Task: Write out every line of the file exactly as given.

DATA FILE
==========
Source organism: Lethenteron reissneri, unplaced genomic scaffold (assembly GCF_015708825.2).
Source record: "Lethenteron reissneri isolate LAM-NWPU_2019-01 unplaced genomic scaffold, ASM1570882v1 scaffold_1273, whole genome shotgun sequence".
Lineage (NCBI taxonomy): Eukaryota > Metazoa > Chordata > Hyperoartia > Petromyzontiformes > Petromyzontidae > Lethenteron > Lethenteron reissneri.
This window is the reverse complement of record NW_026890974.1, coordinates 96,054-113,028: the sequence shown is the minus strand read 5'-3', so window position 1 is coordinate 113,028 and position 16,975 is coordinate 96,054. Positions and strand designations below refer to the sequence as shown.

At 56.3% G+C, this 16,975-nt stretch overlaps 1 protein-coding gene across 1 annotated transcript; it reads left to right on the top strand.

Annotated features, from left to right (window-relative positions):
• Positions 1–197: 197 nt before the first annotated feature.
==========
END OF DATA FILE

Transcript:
Source organism: Lethenteron reissneri, unplaced genomic scaffold (assembly GCF_015708825.2).
Source record: "Lethenteron reissneri isolate LAM-NWPU_2019-01 unplaced genomic scaffold, ASM1570882v1 scaffold_1273, whole genome shotgun sequence".
Lineage (NCBI taxonomy): Eukaryota > Metazoa > Chordata > Hyperoartia > Petromyzontiformes > Petromyzontidae > Lethenteron > Lethenteron reissneri.
This window is the reverse complement of record NW_026890974.1, coordinates 96,054-113,028: the sequence shown is the minus strand read 5'-3', so window position 1 is coordinate 113,028 and position 16,975 is coordinate 96,054. Positions and strand designations below refer to the sequence as shown.

At 56.3% G+C, this 16,975-nt stretch overlaps 1 protein-coding gene across 1 annotated transcript; it reads left to right on the top strand.

Annotated features, from left to right (window-relative positions):
• Positions 1–197: 197 nt before the first annotated feature.